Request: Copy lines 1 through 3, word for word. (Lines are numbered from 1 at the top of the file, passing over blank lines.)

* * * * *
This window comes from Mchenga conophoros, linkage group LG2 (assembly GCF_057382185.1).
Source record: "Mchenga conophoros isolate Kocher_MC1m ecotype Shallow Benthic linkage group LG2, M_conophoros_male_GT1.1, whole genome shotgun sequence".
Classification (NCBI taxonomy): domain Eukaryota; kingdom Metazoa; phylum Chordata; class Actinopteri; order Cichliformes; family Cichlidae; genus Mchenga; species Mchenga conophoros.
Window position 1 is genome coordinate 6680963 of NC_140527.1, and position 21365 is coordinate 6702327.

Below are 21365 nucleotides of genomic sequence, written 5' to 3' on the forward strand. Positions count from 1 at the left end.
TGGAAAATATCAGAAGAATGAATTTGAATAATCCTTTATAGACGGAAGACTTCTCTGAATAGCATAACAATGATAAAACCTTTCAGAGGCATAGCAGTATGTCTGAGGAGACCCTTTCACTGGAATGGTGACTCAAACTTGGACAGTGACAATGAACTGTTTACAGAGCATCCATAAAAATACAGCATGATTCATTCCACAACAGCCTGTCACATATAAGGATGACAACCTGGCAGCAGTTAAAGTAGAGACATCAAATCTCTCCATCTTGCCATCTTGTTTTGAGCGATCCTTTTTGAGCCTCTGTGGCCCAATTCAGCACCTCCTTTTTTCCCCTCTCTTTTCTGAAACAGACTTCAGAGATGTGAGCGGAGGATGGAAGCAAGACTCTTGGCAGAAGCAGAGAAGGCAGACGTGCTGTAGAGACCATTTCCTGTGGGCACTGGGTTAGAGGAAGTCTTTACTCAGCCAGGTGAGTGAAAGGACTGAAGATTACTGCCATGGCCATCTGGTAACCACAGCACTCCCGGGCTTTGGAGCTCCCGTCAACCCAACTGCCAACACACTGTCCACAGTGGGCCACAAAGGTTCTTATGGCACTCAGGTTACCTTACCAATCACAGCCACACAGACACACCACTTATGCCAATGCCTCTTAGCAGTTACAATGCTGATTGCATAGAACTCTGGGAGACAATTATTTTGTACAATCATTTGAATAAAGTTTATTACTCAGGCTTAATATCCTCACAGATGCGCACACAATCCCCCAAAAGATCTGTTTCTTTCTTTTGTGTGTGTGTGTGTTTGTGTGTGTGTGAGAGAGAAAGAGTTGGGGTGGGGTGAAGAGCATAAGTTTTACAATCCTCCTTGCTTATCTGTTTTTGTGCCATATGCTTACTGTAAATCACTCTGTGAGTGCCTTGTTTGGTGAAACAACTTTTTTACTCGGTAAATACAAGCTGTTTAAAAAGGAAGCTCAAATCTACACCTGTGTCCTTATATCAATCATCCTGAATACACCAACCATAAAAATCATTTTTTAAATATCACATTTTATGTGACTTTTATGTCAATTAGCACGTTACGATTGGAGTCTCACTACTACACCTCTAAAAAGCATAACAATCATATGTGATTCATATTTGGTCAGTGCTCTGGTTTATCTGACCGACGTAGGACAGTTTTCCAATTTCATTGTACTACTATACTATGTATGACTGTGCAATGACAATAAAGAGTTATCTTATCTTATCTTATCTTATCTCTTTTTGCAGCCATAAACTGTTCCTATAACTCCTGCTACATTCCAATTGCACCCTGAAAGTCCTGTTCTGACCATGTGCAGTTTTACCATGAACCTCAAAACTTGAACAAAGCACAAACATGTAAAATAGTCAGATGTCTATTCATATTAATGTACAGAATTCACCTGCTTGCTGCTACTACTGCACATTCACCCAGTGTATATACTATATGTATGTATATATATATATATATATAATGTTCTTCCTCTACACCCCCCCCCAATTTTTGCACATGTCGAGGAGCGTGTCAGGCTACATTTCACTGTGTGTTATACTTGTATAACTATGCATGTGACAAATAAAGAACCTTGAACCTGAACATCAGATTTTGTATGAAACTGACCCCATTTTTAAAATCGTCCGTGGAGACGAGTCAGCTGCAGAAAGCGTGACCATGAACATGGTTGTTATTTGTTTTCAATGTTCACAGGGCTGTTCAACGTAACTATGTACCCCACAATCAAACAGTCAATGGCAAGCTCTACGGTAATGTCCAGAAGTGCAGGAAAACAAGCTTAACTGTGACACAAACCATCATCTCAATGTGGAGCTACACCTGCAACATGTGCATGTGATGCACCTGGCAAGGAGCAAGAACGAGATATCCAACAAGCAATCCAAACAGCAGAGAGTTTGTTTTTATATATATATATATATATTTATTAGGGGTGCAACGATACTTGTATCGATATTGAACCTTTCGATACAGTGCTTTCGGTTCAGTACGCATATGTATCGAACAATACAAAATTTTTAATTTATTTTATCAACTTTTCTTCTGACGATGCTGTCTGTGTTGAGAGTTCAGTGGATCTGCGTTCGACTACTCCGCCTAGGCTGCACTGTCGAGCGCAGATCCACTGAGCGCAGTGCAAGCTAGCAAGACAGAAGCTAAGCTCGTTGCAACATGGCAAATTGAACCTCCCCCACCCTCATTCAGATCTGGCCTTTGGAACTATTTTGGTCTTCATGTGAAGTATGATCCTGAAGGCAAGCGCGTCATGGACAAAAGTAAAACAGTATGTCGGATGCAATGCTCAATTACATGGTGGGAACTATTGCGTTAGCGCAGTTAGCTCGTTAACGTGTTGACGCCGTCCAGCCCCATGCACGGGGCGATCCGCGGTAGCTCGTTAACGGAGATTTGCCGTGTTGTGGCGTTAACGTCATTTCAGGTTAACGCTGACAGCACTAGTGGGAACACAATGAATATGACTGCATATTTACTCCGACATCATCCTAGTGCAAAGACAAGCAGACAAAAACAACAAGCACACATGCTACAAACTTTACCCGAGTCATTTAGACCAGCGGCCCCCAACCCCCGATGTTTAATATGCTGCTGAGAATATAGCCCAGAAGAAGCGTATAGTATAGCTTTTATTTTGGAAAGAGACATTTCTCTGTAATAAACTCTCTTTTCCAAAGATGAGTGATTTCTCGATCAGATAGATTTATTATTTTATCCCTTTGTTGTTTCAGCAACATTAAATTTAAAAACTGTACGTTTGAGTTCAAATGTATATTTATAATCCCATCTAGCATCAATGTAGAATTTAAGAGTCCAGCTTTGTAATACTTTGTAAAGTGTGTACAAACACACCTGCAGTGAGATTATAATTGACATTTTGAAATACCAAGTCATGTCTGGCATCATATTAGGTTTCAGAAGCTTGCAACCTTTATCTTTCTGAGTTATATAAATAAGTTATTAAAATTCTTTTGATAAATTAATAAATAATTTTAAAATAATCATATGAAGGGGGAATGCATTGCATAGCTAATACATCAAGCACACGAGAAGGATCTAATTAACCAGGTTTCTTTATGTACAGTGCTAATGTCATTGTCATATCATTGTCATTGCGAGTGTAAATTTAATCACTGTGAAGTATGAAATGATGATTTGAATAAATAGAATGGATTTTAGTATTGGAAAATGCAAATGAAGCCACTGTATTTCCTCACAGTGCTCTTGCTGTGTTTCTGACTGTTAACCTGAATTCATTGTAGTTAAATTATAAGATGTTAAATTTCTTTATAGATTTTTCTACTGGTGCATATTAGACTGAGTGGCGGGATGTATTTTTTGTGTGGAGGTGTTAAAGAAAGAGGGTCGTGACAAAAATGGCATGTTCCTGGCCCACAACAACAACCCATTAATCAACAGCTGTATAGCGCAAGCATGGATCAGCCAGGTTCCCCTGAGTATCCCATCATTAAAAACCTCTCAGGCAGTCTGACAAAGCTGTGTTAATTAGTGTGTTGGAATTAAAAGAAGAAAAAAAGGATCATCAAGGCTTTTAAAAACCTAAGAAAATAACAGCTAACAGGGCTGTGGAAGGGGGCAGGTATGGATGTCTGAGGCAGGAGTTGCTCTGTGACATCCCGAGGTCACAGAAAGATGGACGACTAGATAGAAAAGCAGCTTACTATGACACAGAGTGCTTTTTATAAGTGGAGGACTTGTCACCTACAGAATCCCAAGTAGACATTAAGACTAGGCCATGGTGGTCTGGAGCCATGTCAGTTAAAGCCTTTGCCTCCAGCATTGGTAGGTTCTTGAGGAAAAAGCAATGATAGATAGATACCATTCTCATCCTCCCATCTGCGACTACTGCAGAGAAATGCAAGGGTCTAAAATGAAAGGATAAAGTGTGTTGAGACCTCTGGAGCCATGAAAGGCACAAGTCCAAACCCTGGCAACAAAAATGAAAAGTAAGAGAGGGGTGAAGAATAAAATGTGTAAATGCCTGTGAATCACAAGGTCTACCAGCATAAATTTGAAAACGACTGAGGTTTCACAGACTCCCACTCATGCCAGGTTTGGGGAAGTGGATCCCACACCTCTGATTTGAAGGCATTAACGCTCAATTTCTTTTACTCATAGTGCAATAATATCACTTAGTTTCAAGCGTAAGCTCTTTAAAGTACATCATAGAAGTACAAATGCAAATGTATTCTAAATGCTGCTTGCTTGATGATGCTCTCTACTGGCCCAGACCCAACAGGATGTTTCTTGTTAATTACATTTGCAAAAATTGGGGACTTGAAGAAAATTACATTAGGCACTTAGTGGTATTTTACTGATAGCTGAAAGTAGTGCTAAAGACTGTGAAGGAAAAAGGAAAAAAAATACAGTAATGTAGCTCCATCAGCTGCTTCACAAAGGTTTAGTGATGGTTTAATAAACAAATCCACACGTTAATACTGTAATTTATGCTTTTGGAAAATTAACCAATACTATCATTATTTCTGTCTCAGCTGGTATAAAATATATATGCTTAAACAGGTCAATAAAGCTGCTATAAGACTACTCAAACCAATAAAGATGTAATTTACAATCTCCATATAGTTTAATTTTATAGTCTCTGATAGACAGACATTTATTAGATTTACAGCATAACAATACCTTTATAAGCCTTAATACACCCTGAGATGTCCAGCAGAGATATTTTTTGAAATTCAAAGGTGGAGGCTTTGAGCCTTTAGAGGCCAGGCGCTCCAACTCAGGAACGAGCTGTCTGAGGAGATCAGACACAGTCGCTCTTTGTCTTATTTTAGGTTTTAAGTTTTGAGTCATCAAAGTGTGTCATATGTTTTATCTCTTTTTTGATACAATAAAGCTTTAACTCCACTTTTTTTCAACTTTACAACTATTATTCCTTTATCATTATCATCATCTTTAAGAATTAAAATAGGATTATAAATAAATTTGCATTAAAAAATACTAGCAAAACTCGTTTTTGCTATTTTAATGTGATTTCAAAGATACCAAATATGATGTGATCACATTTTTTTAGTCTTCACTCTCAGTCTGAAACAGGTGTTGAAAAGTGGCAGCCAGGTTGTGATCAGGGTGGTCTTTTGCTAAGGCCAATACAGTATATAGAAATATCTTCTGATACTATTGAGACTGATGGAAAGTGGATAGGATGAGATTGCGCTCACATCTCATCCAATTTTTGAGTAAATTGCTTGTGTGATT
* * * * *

This window comes from Mchenga conophoros, linkage group LG2 (assembly GCF_057382185.1).
Source record: "Mchenga conophoros isolate Kocher_MC1m ecotype Shallow Benthic linkage group LG2, M_conophoros_male_GT1.1, whole genome shotgun sequence".
Classification (NCBI taxonomy): domain Eukaryota; kingdom Metazoa; phylum Chordata; class Actinopteri; order Cichliformes; family Cichlidae; genus Mchenga; species Mchenga conophoros.